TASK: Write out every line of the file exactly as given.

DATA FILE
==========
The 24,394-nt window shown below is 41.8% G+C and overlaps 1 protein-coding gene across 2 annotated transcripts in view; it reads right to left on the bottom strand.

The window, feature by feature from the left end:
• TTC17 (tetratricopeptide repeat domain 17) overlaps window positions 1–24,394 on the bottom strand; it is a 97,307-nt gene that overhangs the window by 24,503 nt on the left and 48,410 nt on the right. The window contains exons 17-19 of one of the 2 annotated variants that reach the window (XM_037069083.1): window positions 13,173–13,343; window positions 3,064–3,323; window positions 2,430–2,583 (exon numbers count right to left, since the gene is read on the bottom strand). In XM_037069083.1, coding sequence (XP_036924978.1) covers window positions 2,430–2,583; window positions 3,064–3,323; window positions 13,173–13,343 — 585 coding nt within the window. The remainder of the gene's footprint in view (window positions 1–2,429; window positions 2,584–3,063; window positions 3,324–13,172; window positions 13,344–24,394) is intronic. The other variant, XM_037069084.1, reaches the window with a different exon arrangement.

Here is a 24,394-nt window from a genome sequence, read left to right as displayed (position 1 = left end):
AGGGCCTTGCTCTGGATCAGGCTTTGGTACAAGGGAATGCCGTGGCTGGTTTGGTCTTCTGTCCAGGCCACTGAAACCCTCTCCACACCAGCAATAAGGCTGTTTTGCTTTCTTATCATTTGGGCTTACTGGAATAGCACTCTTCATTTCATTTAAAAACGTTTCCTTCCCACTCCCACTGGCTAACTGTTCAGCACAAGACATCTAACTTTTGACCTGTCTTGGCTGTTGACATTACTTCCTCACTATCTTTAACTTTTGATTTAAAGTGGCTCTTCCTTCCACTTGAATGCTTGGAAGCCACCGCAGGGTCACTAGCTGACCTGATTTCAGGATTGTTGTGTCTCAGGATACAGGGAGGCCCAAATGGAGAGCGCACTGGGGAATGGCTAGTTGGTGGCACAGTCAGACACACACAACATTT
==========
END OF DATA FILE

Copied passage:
The 24,394-nt window shown below is 41.8% G+C and overlaps 1 protein-coding gene across 2 annotated transcripts in view; it reads right to left on the bottom strand.

The window, feature by feature from the left end:
• TTC17 (tetratricopeptide repeat domain 17) overlaps window positions 1–24,394 on the bottom strand; it is a 97,307-nt gene that overhangs the window by 24,503 nt on the left and 48,410 nt on the right. The window contains exons 17-19 of one of the 2 annotated variants that reach the window (XM_037069083.1): window positions 13,173–13,343; window positions 3,064–3,323; window positions 2,430–2,583 (exon numbers count right to left, since the gene is read on the bottom strand). In XM_037069083.1, coding sequence (XP_036924978.1) covers window positions 2,430–2,583; window positions 3,064–3,323; window positions 13,173–13,343 — 585 coding nt within the window. The remainder of the gene's footprint in view (window positions 1–2,429; window positions 2,584–3,063; window positions 3,324–13,172; window positions 13,344–24,394) is intronic. The other variant, XM_037069084.1, reaches the window with a different exon arrangement.

Here is a 24,394-nt window from a genome sequence, read left to right as displayed (position 1 = left end):
AGGGCCTTGCTCTGGATCAGGCTTTGGTACAAGGGAATGCCGTGGCTGGTTTGGTCTTCTGTCCAGGCCACTGAAACCCTCTCCACACCAGCAATAAGGCTGTTTTGCTTTCTTATCATTTGGGCTTACTGGAATAGCACTCTTCATTTCATTTAAAAACGTTTCCTTCCCACTCCCACTGGCTAACTGTTCAGCACAAGACATCTAACTTTTGACCTGTCTTGGCTGTTGACATTACTTCCTCACTATCTTTAACTTTTGATTTAAAGTGGCTCTTCCTTCCACTTGAATGCTTGGAAGCCACCGCAGGGTCACTAGCTGACCTGATTTCAGGATTGTTGTGTCTCAGGATACAGGGAGGCCCAAATGGAGAGCGCACTGGGGAATGGCTAGTTGGTGGCACAGTCAGACACACACAACATTT